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Lecturer in Gynecology in the Woman's Medical College ; Gynecologist to St. John*s

Hospital, Toronto General Hospital, and St. Michaers Hospital.

The following notes are taken from my case book : Mrs. J., »t.
28, kindly referred to me by Dr. Stevenson, of Trenton, admitted
July 22, 1891. Nothing unasaal about menstrual history ; was
married two years ago ; had a child born in May, 1891, good
delivery. Four years ago she had a sickness that was attended by
much vomiting ; had a good deal of pain in the region of the
bladder and pain in passing water — only a few drops of water
would pass at a time, and there was a frequent desire to micturate.
On the 2'7th of May her child was born ; four days after she
noticed a pain in the right iliac region, that shot across the abdo-
men and across the back ; the pain was severe. At first it was
constant ; it gradually became diminished ; and now, July 22d,
only occurs for a few hours every day or night. Since her con-
finement she has noticed -an enlargement on the right side, low
down in the abdomen. After the confinement thelochial discharge
lasted for six weeks.

Two weeks ago — that is, during the first week in July, and
about ^Ye weeks after her confinement — a greenish-yellow, thick
foul-smelling discharge commenced to flow freely from the vagina.
At present the discharge is thinner, not so offensive, and has every
appearance of laudable pus. The discharge has gradually been
increasing in quantity. Patient looks very ill ; she lies on her
left side, as it hurts her to turn on her back. There is pain on
pressure over the abdomen, chiefly in the left iliac region ;
tympanites present ; she has an aching pain in the right iliac
region. Has been troubled with painful micturition for the last
week or two. The urine is found normal.

On inspecting the genitals, I found a large abscess in the left
labia majora, and a very offensive discharge of pus from the
vagina ; the parts were all reddened and inflamed as a consequence
of the irritation of the discharge of this pus. The os uteri was
enlarged, and the cervical canal patulous. One finger was passed
in, and a large fibroid, about the size of a child's head, was dis-

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covered pressing into the cavity of the uterus. The patient was
placed under chloroform, and on exploring the interior of the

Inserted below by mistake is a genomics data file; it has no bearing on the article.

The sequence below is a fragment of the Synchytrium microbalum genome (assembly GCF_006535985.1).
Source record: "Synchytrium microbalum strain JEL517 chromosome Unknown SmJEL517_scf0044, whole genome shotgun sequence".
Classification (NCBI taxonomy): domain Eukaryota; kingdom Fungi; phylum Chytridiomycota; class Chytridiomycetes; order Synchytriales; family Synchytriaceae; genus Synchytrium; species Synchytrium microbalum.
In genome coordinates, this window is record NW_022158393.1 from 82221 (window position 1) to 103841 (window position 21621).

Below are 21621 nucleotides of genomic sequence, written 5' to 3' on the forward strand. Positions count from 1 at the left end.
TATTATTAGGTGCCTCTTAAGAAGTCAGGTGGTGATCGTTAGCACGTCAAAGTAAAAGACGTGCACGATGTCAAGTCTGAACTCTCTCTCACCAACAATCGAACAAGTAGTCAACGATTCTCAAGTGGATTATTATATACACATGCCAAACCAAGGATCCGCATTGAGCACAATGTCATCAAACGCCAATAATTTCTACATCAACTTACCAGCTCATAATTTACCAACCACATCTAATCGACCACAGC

uterus the fingers burst into a horrible sloughing mass, evidently a
sloughing intramural fibroid. The cervix was still further dilated,
and by means of gallstone forceps and fingers the tumor was
scooped out until the surface towards the peritoneal cavity was as
much diminished in thickness as was consistent with safety. The
hemorrhage was free, but the uterine cavity, and the cavity of the
tumor, were tamponed tightly with iodoform gauze tied into knots,
together with vaginal packing, and a pad and bandage to com-
press the genitals.

The abscess in the left labia majora was freely incised, and a
large quantity of pus evacuated. The uterine cavity was douched
out twice daily for a few days, and the uterine cavity repacked
with iodoform gauze. The patient made an uninterrupted recovery.
One would have thought that the uterus of such a case would be
so much weakened by such a large growth in its wall that
pregnancy would scarcely be carried through at any subsequent
period with safety. ^The tumor had a very broad attachment, and
was not one of those intra-uterine fibroids with a pedicle, but
bulged out into the abdominal cavity, so that the junction of the
uterine muscular tissue could be distinctly felt above and below it
by a depression. The uterine wall was implicated from the fundus
to the internal os.

The reason I relate the history of the case at this late date after
her recovery is owing to the factr that I have just received a letter
from her medical attendant, who states : '' Mrs. J., the patient of
mine on whom you operated, has since been safely delivered of

Online LibraryJ. A. (Joel Asaph) AllenBuffalo medical journal → online text (page 54 of 78)